Grossly, it does not matter what buffer you use. It is the pH that matters.
For DNA electrophoresis EDTA is added in order to chelate divalent cations that serve as cofactors for nucleases. Tris is the base of the buffer and is used to set pH. Along with Tris one can use Boric acid, Acetic acid or phosphoric acid for adjusting the pH.
The buffering range can be obtained by the Henderson-Hasselbalch equation.
The choice of buffers depends on pH range, ease of preparation/storage and fine resolving properties and runtime properties such as heating etc (also mentioned by others).
MOPS is another buffering agent. I am not very sure why MOPS is used instead of Tris for RNA gels; perhaps the latter forms adducts with formaldehyde by Mannich's reaction whereas MOPS cannot undergo that reaction. MOPS is also a Zwitter-ionic species and maintains neutral pH. RNA should not be kept in alkaline pH. At acidic pH, RNA will become neutral and will not move.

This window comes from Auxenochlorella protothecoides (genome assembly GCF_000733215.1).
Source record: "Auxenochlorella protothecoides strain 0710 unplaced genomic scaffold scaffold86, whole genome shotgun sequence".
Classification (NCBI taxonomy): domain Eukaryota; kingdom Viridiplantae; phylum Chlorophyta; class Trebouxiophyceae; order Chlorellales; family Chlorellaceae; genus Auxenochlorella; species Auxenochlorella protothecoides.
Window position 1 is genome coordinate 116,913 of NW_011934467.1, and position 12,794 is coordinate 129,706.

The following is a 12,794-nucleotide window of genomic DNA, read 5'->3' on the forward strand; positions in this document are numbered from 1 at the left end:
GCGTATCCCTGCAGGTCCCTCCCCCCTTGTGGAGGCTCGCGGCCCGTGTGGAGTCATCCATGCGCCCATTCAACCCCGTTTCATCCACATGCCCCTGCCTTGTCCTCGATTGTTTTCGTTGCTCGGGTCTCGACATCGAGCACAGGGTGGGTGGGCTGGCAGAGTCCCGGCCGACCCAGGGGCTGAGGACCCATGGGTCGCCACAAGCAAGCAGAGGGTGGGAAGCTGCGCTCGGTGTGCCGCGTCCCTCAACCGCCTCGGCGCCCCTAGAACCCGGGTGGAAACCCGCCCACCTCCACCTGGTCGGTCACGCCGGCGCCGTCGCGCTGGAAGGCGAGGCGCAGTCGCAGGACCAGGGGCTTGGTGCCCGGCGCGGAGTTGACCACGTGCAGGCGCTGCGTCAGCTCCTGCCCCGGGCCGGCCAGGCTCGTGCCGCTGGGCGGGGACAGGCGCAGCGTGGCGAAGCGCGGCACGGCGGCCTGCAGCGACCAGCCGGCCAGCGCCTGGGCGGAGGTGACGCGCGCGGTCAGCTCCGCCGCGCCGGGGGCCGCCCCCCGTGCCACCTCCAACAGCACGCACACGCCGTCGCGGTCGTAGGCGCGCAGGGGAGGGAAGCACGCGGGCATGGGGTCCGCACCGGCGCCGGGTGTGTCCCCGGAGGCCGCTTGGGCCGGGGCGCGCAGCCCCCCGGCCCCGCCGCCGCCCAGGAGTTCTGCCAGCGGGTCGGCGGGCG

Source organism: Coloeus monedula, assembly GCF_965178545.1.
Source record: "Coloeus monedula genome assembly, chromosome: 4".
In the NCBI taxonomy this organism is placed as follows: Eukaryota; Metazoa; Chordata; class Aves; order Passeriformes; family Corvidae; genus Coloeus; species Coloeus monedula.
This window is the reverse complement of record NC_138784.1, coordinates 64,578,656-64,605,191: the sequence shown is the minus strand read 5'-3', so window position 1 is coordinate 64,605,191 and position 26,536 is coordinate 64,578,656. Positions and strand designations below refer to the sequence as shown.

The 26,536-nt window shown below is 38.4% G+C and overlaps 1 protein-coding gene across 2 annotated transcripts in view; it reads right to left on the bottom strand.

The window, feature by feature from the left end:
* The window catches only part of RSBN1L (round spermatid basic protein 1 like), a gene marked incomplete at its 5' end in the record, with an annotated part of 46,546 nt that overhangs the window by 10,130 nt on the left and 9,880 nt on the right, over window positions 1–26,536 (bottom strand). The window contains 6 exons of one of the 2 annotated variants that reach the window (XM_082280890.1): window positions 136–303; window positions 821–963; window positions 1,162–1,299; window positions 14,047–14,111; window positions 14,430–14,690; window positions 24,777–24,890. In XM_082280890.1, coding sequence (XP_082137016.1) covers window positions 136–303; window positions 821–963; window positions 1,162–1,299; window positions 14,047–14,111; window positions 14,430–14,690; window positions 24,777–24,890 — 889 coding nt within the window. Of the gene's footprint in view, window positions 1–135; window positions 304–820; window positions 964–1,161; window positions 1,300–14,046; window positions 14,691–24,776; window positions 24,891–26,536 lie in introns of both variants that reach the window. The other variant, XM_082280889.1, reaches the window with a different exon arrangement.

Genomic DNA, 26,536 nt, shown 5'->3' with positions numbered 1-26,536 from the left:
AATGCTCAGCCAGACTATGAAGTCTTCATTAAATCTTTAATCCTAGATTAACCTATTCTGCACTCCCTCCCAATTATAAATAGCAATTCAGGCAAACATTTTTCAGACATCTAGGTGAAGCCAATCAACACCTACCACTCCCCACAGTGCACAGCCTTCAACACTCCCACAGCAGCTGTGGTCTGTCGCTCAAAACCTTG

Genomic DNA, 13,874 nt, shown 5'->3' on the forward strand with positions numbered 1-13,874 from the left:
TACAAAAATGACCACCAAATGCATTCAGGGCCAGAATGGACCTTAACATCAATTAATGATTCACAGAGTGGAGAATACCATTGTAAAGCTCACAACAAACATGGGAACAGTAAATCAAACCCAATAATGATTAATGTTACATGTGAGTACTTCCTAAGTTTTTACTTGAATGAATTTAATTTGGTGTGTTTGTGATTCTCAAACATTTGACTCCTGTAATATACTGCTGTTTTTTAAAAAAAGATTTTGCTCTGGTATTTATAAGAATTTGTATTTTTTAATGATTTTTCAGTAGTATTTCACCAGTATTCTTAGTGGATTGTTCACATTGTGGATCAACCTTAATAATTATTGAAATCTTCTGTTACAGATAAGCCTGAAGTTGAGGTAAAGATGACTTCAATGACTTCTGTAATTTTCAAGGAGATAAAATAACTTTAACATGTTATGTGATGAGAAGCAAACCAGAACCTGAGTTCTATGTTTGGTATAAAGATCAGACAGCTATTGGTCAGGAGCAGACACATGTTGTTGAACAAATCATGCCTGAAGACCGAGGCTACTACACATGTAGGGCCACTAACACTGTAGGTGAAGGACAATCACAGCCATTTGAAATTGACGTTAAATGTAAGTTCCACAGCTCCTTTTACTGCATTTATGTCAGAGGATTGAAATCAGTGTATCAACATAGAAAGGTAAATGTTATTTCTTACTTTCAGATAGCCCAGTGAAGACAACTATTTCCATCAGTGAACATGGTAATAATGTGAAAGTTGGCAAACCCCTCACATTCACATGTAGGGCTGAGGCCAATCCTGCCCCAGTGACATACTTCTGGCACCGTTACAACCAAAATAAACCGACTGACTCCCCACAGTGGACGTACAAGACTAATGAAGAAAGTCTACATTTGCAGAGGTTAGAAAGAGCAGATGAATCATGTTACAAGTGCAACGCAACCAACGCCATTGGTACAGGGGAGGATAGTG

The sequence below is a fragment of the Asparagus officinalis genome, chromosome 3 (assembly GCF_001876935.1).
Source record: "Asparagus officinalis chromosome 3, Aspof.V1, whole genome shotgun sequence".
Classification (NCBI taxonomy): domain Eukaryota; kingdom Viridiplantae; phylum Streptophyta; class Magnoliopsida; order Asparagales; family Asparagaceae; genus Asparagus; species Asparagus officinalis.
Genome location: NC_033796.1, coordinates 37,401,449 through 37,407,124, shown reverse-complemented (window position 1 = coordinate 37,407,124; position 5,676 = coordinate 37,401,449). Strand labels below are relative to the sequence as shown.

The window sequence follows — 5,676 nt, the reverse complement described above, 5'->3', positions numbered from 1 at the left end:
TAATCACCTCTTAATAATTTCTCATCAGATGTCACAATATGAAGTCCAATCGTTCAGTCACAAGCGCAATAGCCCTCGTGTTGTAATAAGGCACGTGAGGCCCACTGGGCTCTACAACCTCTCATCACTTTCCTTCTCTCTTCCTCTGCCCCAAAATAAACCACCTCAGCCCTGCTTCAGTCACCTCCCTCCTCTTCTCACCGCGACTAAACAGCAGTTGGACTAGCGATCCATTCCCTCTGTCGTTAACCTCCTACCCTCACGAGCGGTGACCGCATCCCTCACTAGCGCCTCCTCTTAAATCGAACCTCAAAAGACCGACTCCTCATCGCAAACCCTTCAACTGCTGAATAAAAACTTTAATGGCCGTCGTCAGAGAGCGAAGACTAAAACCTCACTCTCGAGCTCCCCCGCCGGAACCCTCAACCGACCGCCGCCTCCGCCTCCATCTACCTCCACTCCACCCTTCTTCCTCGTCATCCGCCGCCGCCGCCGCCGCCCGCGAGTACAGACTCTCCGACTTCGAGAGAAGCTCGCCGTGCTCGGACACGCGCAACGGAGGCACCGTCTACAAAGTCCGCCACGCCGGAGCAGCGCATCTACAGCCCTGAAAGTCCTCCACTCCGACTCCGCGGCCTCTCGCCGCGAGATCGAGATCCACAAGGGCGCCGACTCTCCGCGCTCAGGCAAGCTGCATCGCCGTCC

For protein electrophoresis things are a little different. Glycine-Chloride buffer is used because it allows stacking.